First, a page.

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Rain lashed against the windows of Fordham’s Rose Hill Gymnasium, a 3,400-seat basketball facility cloaked in the style and masonry of a Gothic Revival church. Finely dressed attendees filed past the three double doors at the main entrance under the soaring archway with a cross at its crest. The gym’s gray Manhattan schist, the same stone that is bedrock to the city’s skyscrapers, acquired a more serious tone without the sun to twinkle its mica.
The nation’s oldest continuously used NCAA Division I basketball facility was built in 1925. Three years later, in the same neo-Gothic style and four miles away, the Church of the Incarnation rose on West 175th Street in Washington Heights. In between, in 1927, was born one of the most famous matriculates of both the university and the parish school, Vincent Edward Scully.
Scully, class of ’49, returned to Fordham to give the commencement address to the class of 2000. It was the first time he had returned since he and the Dodgers left Brooklyn for Los Angeles in 1958.
“I’m not a military general, a business guru, not a philosopher or author,” Scully told the graduates in the adjacent Vincent Lombardi Fieldhouse. “It’s only me.”
Only me? Vin Scully is only the finest, most-listened-to baseball broadcaster that ever lived, and even that honorific does not approach proper justice to the man. He ranks with Walter Cronkite among America’s most-trusted media personalities, with Frank Sinatra and James Earl Jones among its most-iconic voices, and with Mark Twain, Garrison Keillor and Ken Burns among its preeminent storytellers.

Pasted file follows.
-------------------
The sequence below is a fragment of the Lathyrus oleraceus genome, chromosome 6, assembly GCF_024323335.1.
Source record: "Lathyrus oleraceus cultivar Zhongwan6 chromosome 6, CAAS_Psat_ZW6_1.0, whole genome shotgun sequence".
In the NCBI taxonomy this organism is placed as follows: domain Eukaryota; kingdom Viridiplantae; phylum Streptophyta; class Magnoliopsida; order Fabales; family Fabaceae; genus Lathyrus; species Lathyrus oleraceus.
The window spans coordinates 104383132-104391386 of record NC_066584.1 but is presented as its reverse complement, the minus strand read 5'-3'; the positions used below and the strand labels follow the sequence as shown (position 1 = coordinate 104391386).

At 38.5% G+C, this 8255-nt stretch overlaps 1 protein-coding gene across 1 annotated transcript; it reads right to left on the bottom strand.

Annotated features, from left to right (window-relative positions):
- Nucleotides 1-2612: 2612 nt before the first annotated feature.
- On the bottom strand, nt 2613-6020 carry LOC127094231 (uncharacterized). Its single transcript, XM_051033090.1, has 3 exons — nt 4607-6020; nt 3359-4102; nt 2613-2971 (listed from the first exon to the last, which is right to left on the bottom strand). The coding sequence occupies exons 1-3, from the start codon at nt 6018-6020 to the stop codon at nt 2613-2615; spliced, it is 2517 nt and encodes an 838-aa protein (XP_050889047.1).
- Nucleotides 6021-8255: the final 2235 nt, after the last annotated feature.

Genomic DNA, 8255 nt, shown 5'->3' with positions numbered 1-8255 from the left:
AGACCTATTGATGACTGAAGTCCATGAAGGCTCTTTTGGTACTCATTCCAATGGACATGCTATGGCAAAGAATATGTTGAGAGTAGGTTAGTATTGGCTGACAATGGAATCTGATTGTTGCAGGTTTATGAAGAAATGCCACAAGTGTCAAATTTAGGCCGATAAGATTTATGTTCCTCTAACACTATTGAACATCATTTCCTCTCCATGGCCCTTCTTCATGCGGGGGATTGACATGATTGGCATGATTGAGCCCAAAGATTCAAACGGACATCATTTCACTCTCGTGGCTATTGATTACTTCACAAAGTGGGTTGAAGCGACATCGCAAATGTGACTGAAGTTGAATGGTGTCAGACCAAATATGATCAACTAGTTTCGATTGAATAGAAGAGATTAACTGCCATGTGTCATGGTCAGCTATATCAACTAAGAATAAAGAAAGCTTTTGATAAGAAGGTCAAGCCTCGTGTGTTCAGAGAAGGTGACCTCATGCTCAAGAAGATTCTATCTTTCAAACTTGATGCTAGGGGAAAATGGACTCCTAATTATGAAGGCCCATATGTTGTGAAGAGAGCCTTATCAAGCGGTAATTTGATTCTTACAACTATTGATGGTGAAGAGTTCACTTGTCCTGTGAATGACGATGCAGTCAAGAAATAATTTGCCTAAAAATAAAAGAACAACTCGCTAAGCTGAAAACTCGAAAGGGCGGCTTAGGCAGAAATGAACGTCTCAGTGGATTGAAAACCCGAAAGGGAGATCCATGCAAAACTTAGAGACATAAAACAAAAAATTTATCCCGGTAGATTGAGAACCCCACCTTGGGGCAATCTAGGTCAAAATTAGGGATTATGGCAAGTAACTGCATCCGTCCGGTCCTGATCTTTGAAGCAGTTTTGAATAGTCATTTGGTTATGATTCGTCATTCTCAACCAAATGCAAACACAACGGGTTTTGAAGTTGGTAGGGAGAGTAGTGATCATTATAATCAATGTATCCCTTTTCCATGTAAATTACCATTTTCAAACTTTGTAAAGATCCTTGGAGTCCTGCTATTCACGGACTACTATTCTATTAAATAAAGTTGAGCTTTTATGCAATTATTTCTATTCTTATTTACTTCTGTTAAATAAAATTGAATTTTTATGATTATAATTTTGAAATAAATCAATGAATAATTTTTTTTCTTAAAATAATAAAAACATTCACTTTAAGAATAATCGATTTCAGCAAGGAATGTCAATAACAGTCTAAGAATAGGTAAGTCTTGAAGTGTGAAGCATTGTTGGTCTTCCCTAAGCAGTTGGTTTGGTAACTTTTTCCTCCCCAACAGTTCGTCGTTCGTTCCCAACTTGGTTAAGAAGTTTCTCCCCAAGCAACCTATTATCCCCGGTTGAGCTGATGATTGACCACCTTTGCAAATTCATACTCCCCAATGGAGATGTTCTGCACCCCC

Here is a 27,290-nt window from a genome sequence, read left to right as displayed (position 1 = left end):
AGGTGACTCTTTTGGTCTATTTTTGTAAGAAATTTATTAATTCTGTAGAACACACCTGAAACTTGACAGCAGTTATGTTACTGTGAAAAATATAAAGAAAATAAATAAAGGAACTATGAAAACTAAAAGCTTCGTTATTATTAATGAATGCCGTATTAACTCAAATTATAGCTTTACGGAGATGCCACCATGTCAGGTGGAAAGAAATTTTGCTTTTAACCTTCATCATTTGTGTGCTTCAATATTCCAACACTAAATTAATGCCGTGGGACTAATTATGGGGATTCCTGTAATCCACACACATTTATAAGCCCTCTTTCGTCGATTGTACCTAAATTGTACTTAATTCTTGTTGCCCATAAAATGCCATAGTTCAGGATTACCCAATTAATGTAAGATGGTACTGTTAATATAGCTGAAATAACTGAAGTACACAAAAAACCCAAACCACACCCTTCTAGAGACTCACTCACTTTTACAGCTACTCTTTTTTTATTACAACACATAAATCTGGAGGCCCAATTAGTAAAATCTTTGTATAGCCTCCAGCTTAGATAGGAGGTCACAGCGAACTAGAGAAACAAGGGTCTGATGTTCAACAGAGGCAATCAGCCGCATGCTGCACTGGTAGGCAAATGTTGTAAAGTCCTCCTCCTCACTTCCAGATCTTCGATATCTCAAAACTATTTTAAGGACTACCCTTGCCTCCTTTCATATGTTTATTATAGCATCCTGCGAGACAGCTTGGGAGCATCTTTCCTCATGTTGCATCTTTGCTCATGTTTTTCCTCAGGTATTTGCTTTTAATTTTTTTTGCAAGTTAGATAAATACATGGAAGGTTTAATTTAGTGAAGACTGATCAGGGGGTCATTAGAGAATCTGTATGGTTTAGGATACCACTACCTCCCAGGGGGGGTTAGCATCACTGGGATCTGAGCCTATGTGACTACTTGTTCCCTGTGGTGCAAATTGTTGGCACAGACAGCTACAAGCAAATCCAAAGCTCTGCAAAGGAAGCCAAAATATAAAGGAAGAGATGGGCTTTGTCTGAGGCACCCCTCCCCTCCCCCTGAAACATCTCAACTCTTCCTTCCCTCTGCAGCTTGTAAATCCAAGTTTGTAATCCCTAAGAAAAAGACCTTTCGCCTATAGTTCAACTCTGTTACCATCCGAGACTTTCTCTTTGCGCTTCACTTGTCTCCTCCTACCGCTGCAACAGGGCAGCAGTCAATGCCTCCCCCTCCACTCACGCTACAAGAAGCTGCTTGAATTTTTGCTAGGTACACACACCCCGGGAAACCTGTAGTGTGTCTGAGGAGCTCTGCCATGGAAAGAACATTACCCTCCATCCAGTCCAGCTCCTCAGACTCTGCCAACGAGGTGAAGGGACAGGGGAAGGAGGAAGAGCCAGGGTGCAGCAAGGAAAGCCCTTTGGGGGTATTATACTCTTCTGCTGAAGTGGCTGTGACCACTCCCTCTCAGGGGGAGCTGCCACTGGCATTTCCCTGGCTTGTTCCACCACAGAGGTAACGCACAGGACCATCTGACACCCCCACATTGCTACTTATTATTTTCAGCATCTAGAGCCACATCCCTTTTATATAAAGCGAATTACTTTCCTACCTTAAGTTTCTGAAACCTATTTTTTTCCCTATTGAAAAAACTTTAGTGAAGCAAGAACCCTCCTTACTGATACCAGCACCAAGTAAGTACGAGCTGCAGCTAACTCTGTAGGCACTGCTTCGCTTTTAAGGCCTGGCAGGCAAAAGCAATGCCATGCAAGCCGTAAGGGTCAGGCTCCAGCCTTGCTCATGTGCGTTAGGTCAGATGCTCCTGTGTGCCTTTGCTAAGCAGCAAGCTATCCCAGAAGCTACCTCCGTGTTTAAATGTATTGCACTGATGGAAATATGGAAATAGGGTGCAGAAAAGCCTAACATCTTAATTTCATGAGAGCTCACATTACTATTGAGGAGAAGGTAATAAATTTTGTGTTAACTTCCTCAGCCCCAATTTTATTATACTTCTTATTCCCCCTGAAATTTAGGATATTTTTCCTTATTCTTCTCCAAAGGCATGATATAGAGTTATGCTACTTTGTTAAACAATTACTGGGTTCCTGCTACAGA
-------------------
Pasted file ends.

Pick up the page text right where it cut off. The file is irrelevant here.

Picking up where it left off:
His 67-year run as the voice of the Dodgers—no, wait: the voice of baseball, the voice of our grandparents, our parents, our kids, our summers and our hopes—ends this year. Scully is retiring come October, one month before he turns 89.
One day Dodgers president Stan Kasten mentioned to Scully that he learned the proper execution of a rundown play by reading a book written by Hall of Fame baseball executive Branch Rickey, who died in 1965. “I know it,” Scully replied, “because Mr. Rickey told me.” It suddenly hit Kasten that Scully has been conversing with players who broke into the major leagues between 1905 (Rickey) and 2016 (Dodgers rookie pitcher Ross Stripling). When Scully began his Dodgers broadcasting career, in 1950, the manager of the team was Burt Shotton, a man born in 1884.
It is as difficult to imagine baseball without Scully as it is without 90 feet between bases. To expand upon Red Smith’s observation, both are as close as man has ever come to perfection.
“Los Angeles is a city of stars,” says Charley Steiner, a fellow Dodgers broadcaster for the past dozen years and, at home games, a regular 5:30 p.m. dinner partner with Scully and Rick Monday, another colleague. “And Vin is the biggest star of them all. I don’t care who it is—Arnold, Leo, Spielberg, Kobe, Magic—nobody is bigger than Vin, and I’ll tell you why: With everybody else you can find some subset of people who don’t like them. Nobody doesn’t like Vin Scully.
“Vin is our Babe Ruth. The best there ever was.”
Scully was named the most memorable personality in Dodgers history in a fan poll—beating all players—and that was 40 years ago. With Jerry Doggett, Scully formed the longest-running broadcast partnership in history—until his partner retired 29 years ago. Scully was inducted into the broadcaster’s wing of the Hall of Fame—34 years ago.
I am not in search of more tributes to Scully, nor, as appreciative though he may be, is he. “Only me” is uncomfortable with the fuss about him. He blanches at the populist idea that he should drop in on the call of the All-Star Game or World Series.